Impact of music on “quaran-teens”


Parisa Braun

Music has become a place of escape and comfort for “quaran-teens.”

Hey Siri! Play Piano Man by Billy Joel!

“Well we’re all in the mood for a melody / And you’ve got us feelin’ alright.” Joel’s lyrics sum up the universal consensus among teens. Throughout the last year, particularly due to the pandemic and stay-at-home orders, music has played a significant role in helping teens feel “alright.”

Studies have consistently shown that music is beneficial for mental health. According to the BBC, a study at McGill University in Montreal conducted experiments testing the impact of music on dopamine—the chemical responsible for happiness and pleasure. Researchers at the university remarked that “levels of dopamine were found to be up to 9% higher when volunteers were listening to music they enjoyed.”

With the difficulties posed by the pandemic, teenagers across the globe have turned to music as a coping mechanism and as a new outlet for stress release and pleasure intake. Five students from the Castilleja community, ranging from grades eight to twelve, were interviewed on their perspective on music during COVID-19. Enjoy the perspectives of our very own: Flo Correa Agazzi (‘25), Jesse Gross (‘23), Alister Sharp (‘22), Diana Viveros (‘21), and Elle Giannandrea (‘21).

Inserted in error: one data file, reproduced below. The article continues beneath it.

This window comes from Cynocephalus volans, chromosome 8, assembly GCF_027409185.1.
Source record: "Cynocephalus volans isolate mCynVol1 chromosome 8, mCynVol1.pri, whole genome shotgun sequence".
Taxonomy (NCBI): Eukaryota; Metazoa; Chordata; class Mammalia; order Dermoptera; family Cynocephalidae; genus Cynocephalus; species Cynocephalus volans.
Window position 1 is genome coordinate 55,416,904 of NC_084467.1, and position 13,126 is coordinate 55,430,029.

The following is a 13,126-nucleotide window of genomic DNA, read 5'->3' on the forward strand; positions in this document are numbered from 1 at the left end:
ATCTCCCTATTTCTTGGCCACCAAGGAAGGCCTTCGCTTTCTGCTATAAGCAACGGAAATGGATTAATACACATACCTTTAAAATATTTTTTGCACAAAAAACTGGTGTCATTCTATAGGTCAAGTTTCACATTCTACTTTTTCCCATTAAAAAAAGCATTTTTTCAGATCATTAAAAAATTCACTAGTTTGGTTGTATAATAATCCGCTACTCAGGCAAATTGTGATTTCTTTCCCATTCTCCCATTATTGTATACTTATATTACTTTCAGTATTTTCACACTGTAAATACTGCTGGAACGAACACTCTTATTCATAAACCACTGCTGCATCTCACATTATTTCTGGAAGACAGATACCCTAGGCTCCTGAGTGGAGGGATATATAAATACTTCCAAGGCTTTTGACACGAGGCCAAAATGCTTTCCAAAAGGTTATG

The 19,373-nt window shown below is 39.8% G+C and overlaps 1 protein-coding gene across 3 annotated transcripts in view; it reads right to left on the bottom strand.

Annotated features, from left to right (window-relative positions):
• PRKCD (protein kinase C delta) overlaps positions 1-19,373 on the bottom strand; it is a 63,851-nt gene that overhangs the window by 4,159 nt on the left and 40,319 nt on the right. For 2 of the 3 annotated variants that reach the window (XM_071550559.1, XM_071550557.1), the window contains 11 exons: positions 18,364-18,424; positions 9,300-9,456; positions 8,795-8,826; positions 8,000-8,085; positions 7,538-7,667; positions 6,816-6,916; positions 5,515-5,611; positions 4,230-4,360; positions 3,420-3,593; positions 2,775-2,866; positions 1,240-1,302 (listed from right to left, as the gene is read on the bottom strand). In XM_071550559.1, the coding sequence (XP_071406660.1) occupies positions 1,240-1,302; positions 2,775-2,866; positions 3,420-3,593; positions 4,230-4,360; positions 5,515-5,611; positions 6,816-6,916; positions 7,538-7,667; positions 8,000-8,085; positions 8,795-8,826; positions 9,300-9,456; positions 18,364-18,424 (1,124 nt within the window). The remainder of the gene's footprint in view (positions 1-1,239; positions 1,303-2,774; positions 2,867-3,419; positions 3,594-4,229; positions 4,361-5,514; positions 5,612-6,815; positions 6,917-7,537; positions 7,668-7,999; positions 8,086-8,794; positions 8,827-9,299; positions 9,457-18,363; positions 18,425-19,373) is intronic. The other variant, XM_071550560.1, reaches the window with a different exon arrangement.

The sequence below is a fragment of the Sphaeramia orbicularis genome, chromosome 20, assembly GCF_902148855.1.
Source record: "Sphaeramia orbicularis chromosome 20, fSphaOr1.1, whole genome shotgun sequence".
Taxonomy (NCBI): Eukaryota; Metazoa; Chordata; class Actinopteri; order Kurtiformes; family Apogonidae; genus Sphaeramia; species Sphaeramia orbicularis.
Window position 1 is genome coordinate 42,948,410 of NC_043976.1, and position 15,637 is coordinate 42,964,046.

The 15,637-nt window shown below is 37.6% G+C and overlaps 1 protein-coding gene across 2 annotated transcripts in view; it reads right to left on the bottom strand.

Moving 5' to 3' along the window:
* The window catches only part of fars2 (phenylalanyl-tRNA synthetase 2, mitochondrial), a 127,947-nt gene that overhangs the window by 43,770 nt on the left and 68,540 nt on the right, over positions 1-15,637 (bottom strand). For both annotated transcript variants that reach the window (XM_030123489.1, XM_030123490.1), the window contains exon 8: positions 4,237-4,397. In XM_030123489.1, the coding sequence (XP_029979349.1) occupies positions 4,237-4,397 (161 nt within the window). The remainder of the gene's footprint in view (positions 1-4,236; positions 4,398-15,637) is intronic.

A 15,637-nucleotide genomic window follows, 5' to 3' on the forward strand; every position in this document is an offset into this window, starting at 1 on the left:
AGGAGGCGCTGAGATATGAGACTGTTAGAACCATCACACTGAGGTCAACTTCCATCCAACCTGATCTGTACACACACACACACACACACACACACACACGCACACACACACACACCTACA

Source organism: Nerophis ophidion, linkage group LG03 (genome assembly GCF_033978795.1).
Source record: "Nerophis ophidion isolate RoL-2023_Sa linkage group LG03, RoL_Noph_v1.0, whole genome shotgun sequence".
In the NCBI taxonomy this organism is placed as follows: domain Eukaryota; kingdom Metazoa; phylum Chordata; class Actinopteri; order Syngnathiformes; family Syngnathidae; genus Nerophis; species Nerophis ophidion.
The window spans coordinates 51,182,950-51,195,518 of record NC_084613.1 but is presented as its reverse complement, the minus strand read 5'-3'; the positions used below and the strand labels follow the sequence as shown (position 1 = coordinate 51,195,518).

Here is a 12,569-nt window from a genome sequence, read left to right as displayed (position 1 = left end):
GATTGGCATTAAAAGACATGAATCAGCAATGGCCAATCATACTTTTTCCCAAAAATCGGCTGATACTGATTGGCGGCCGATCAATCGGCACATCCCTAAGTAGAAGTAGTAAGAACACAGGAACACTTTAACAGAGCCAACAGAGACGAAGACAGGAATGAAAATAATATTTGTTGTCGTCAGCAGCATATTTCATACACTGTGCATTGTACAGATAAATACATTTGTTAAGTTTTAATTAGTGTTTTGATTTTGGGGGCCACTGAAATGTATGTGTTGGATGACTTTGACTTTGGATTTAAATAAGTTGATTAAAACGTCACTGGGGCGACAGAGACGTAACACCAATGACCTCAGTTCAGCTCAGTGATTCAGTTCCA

In addition to the interviews, each student created a playlist of their top songs of the moment, which can be found at the end of the article.

On average, how much music do you consume?
Alister Sharp (‘22): I listen to music constantly. My “Spotify wrapped” came out to about 30,000 minutes played last year and I’m sure it will end up being, even more, this year.

Elle Giannandrea (‘21): In 2020, I listened to 70,000 minutes of music. I calculated that to be about 10% of my year. I’m always listening in the background.

Jesse Gross (‘23): I mean, not to flex, but last year I had 217,754 minutes on Spotify (although that’s just because I leave it playing all night when I sleep). But yes, I usually listen to music for most of the day. Perks of online school, I guess.

What musical genres do you listen to?
Flo Correa Agazzi (‘25): I listen to rock, Indie Rock, Kpop, some pop—there are so many.

Diana Viveros (‘21): I primarily listen to pop, indie, country, folk, and classical.

Elle Giannandrea (‘21): I’ll listen to anything that comes my way—mainly music from the 1970s, but I basically listen to anything that isn’t Americana rock.

What role does music play in your life?
Flo Correa Agazzi (‘25): I use it as a form of entertainment and sometimes as background music for other things like drawing and school.